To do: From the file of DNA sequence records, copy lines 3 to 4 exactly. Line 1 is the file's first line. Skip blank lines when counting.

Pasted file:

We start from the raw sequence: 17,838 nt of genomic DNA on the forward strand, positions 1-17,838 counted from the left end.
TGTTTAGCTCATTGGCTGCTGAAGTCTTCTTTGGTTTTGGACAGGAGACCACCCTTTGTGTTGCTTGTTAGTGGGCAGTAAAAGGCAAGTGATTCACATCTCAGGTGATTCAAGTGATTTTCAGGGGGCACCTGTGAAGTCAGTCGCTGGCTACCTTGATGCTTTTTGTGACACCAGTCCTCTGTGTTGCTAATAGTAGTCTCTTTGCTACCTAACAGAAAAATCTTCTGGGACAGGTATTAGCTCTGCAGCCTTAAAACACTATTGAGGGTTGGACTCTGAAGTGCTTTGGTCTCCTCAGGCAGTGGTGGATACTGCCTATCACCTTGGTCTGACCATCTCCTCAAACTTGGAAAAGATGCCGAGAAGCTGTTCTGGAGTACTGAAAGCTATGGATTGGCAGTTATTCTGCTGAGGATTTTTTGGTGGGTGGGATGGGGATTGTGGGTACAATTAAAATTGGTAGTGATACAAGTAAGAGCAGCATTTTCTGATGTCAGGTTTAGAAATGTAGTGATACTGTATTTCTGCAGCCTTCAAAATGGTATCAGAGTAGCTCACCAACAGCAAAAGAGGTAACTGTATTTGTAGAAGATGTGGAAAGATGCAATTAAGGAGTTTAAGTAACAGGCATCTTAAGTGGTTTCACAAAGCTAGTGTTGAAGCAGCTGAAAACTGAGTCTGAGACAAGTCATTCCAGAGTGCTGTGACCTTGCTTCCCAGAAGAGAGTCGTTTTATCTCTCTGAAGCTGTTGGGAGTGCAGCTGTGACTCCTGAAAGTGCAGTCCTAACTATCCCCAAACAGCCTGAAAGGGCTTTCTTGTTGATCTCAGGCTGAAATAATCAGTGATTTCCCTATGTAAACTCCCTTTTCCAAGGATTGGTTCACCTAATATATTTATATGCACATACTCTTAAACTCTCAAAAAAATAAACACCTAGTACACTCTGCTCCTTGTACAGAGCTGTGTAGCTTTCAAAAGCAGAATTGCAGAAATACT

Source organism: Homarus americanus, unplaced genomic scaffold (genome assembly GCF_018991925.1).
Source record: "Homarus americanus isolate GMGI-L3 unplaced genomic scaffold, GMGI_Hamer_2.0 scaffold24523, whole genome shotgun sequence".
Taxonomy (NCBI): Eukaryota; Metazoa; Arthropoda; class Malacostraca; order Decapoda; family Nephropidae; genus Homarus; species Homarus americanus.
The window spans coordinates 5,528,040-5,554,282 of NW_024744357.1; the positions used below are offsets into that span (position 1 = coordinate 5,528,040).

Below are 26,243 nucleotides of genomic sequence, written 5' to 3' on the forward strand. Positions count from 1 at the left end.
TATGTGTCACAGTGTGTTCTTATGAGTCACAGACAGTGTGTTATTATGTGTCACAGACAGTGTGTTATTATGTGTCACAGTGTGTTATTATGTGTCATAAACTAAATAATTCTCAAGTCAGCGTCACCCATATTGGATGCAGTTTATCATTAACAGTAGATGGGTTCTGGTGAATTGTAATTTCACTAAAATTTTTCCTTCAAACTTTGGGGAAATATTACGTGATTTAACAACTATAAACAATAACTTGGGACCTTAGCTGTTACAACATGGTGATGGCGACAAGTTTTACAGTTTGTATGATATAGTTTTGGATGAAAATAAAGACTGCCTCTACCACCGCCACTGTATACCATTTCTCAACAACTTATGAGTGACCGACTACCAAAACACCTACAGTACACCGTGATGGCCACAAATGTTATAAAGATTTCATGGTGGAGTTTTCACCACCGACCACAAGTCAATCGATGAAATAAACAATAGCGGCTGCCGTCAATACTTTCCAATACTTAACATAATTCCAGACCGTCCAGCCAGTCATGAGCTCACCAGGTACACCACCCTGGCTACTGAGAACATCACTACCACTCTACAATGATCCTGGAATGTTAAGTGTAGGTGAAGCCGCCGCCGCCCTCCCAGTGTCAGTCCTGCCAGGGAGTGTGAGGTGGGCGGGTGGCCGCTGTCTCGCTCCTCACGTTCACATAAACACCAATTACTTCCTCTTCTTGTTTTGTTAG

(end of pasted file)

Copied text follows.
Source organism: Homarus americanus, unplaced genomic scaffold (genome assembly GCF_018991925.1).
Source record: "Homarus americanus isolate GMGI-L3 unplaced genomic scaffold, GMGI_Hamer_2.0 scaffold24523, whole genome shotgun sequence".